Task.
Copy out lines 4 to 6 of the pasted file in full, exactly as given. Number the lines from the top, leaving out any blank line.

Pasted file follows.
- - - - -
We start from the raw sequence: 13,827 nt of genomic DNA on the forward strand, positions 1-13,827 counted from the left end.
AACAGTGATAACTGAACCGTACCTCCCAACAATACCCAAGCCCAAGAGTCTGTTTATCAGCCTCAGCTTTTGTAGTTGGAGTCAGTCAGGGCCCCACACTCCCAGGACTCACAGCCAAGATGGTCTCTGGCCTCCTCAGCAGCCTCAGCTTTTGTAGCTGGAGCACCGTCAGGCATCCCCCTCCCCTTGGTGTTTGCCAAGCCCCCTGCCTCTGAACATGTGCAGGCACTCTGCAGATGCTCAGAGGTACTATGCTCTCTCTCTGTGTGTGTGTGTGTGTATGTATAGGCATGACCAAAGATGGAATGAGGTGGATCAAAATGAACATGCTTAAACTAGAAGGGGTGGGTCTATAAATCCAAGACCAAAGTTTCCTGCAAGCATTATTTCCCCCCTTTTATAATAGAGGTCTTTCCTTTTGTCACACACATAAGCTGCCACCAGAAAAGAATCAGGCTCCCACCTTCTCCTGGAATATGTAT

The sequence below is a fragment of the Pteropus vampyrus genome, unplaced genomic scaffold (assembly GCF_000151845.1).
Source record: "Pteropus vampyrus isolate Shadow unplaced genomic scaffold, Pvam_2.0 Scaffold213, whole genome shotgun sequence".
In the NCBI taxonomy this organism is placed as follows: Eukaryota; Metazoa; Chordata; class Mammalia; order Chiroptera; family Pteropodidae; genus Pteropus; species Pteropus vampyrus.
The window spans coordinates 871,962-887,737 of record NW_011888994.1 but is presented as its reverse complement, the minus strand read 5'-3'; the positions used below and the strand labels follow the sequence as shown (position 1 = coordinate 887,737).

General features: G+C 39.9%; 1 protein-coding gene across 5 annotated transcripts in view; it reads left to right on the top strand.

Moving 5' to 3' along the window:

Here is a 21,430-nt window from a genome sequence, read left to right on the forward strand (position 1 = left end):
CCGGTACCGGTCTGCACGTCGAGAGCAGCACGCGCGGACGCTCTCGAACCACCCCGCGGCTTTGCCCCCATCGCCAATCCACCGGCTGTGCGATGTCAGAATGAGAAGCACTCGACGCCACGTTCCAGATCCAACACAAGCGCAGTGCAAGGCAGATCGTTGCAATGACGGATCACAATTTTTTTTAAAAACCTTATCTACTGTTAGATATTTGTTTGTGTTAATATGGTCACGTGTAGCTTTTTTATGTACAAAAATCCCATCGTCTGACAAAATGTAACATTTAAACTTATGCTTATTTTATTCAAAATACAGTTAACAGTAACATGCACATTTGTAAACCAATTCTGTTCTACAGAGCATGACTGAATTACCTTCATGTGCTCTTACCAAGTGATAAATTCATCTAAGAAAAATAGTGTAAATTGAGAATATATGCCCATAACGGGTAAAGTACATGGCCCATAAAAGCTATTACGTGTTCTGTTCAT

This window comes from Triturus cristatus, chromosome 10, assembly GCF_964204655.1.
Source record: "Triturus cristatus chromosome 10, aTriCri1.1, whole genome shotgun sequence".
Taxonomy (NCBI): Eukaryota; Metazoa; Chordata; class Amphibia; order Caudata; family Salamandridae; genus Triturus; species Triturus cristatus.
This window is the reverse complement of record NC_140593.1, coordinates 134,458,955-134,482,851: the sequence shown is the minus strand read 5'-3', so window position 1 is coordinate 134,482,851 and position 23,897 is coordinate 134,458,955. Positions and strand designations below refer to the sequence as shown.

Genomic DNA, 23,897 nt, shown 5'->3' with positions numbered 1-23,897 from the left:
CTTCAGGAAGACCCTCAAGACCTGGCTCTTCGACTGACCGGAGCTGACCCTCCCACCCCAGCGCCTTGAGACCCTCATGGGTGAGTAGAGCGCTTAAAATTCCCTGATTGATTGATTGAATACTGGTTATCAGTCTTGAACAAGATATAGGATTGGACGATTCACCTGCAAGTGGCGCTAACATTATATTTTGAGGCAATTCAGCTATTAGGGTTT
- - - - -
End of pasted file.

Source record: "Pteropus vampyrus isolate Shadow unplaced genomic scaffold, Pvam_2.0 Scaffold213, whole genome shotgun sequence".
In the NCBI taxonomy this organism is placed as follows: Eukaryota; Metazoa; Chordata; class Mammalia; order Chiroptera; family Pteropodidae; genus Pteropus; species Pteropus vampyrus.
The window spans coordinates 871,962-887,737 of record NW_011888994.1 but is presented as its reverse complement, the minus strand read 5'-3'; the positions used below and the strand labels follow the sequence as shown (position 1 = coordinate 887,737).